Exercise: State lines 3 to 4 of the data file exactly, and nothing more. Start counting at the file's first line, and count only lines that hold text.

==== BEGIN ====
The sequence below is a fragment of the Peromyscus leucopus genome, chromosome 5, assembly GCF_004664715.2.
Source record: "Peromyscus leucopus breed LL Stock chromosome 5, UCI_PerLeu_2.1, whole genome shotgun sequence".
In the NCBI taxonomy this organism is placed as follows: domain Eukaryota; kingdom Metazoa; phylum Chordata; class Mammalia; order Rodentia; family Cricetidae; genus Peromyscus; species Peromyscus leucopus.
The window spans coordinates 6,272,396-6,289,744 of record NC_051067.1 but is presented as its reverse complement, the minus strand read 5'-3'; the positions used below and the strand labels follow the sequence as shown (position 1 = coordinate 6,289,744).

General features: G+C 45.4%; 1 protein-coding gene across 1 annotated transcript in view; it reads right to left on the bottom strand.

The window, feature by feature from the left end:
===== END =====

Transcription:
In the NCBI taxonomy this organism is placed as follows: domain Eukaryota; kingdom Metazoa; phylum Chordata; class Mammalia; order Rodentia; family Cricetidae; genus Peromyscus; species Peromyscus leucopus.
The window spans coordinates 6,272,396-6,289,744 of record NC_051067.1 but is presented as its reverse complement, the minus strand read 5'-3'; the positions used below and the strand labels follow the sequence as shown (position 1 = coordinate 6,289,744).